A Literacy District: INOVASI ready to support Bima

Local ownership and stakeholder engagement are key components of the INOVASI program, an initiative seeking to improve basic education quality and student learning outcomes in literacy and numeracy in four partner provinces across Indonesia. As part of its stakeholder engagement agenda, INOVASI in NTB recently held a District Planning and Steering Committee Meeting at the district level in Bima. Held from 9-10 August, the meeting was facilitated by INOVASI’s provincial team and attended by several government officials from across the district.

As one of the six INOVASI partner districts in NTB, Bima is committed to improving the learning outcomes of students who are ranked lowest in literacy and numeracy not only in Bima, but in NTB as a whole. Key meeting attendees included representatives from the Development Planning Agency of Bima District (Bappeda), the Office of Education, Culture, Youth and Sports (Dikbudpora), the Office of the District Library, several village and sub-district representatives, and other key education stakeholders.

From meeting day one, discussion focused largely on INOVASI program planning in Bima, and the root causes of low student learning outcomes – as explored in depth by INOVASI. Formal proceedings were opened by the Head of Basic Education of Bima District Dikbudpora, Hj. Zubaidah, M.Si., who emphasized the importance of a collective contribution by all stakeholders as well as strong cross-sectoral collaboration in order to improve student literacy and numeracy learning outcomes.

“Education is not merely a task of the Government. Other stakeholders must also understand and contribute in improving the quality of education, namely the community, parents and teachers. Everyone has different responsibilities and there should be a synergy between the responsibilities,” said Zubaidah.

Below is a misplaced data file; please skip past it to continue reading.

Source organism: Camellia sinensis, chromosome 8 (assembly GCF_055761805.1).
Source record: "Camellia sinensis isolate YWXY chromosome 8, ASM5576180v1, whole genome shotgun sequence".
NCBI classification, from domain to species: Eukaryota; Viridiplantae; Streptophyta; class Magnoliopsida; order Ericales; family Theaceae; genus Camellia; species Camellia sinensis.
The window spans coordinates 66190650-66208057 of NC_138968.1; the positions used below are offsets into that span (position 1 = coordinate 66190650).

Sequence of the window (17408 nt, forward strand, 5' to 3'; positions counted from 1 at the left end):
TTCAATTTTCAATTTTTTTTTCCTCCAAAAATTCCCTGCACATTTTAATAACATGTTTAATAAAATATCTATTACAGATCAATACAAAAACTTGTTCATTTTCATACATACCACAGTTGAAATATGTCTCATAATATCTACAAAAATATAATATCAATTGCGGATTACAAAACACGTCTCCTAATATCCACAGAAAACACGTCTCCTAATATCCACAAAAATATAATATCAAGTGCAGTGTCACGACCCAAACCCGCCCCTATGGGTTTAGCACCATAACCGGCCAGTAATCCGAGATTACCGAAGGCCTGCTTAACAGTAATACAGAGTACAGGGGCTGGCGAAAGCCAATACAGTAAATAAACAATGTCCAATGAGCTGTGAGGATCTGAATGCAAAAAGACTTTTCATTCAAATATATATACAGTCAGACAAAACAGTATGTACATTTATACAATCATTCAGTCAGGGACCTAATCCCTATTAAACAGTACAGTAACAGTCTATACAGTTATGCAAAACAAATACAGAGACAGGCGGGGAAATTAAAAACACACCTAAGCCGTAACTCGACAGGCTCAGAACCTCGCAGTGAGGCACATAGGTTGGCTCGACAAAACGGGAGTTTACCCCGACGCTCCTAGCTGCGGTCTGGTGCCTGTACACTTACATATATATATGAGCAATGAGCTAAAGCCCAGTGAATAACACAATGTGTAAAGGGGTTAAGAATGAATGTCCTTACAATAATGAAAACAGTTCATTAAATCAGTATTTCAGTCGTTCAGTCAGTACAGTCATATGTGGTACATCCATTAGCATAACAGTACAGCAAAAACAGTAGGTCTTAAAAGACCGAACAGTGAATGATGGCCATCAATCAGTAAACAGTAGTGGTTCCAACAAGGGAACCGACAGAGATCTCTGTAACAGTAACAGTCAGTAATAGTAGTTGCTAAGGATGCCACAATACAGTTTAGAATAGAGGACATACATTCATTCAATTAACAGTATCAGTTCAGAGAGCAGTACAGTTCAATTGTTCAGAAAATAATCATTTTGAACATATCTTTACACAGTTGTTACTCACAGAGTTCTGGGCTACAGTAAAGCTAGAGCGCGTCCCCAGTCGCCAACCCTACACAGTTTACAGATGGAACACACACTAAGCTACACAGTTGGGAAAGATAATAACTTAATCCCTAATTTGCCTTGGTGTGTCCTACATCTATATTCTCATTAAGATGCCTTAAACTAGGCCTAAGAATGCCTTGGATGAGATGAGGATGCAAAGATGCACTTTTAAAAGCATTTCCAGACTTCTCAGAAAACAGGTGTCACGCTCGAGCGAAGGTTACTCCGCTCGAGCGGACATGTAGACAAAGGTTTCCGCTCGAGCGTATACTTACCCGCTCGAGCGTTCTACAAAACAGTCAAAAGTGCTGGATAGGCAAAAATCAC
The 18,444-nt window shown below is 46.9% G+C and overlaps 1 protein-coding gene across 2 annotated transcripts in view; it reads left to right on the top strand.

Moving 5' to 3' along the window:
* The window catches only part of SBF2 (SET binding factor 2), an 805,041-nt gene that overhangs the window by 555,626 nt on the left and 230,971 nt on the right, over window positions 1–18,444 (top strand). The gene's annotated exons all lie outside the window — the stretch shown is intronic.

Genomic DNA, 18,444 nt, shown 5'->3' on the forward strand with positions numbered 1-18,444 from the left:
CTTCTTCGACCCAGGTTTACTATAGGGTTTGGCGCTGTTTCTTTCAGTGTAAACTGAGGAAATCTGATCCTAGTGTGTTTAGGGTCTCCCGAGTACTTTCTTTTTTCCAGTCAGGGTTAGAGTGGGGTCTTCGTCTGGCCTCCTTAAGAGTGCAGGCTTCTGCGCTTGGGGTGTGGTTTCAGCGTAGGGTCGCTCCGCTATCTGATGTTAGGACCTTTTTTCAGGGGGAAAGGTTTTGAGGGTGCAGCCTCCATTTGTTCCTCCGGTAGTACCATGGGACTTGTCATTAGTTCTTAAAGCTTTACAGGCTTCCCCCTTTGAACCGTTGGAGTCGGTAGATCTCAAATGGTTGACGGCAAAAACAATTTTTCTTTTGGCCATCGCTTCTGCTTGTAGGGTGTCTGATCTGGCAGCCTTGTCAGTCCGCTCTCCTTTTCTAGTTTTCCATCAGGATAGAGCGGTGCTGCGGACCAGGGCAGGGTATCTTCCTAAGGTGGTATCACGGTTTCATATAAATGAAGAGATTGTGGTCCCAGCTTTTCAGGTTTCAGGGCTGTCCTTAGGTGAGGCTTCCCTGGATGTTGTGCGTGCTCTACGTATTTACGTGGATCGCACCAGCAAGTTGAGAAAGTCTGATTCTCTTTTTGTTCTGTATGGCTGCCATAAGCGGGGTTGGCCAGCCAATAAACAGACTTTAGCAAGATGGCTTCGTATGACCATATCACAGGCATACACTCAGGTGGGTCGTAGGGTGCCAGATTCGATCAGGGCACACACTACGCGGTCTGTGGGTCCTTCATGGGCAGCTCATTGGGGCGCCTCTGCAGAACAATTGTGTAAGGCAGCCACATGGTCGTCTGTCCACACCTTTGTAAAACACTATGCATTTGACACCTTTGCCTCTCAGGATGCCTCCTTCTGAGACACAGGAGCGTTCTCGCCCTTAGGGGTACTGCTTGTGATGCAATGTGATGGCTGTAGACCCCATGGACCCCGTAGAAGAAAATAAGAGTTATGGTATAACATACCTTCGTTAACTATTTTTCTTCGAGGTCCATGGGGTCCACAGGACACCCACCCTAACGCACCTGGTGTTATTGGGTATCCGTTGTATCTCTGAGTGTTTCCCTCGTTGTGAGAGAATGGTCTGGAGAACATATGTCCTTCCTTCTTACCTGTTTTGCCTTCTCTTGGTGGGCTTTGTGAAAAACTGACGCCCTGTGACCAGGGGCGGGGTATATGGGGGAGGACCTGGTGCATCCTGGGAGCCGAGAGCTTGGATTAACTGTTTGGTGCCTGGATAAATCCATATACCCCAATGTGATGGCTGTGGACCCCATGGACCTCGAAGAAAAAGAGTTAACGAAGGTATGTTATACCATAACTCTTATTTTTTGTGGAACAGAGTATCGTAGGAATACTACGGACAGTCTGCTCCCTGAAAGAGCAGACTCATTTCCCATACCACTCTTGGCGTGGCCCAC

Rustinah, S.Pd, who was present on behalf of the Head of the Technical Implementation Unit (UPT) of Donggo Sub-district Dikbudpora, conveyed the importance of support for teachers so as to encourage student learning motivation. According to Rustinah, teachers must be motivated and encouraged to use their creativity when selecting more varied teaching aids during the learning process.

“Many teachers have begun to be creative in finding solutions and creating new methods, but there is still a lack of appreciation from relevant parties, for example from the Dikbudpora. Appreciation can actually foster enthusiasm,” explained Rustinah.

As the meeting continued, participants were divided into three discussion groups to explore and discuss the root cause of education problems and identify solutions and ideas from three points of view, namely from the point of view of students, teachers, and school institutions and environments. The discussion was conducted using a fishbone diagram as one of the methods used to analyze the root causes of existing problems and challenges faced in Bima district.

From the perspective of teachers, the results of the identification activity found that teacher competency was still considered low, including teaching comprehension of learning materials, teaching motivation and creativity. Some of the possible causes were identified as lack of school-level and district-level trainings, ‘mastery’ in relation to teaching and learning materials, teacher selection processes (which can lack strategic direction), disproportionate teacher ratios, and lack of teacher initiatives. In addition, control and monitoring from school supervisors is also considered lacking. The participants acknowledged that school monitoring carried out by supervisors was sometimes not followed up, even though the activity was done in order to tackle problems that existed at school or between teachers.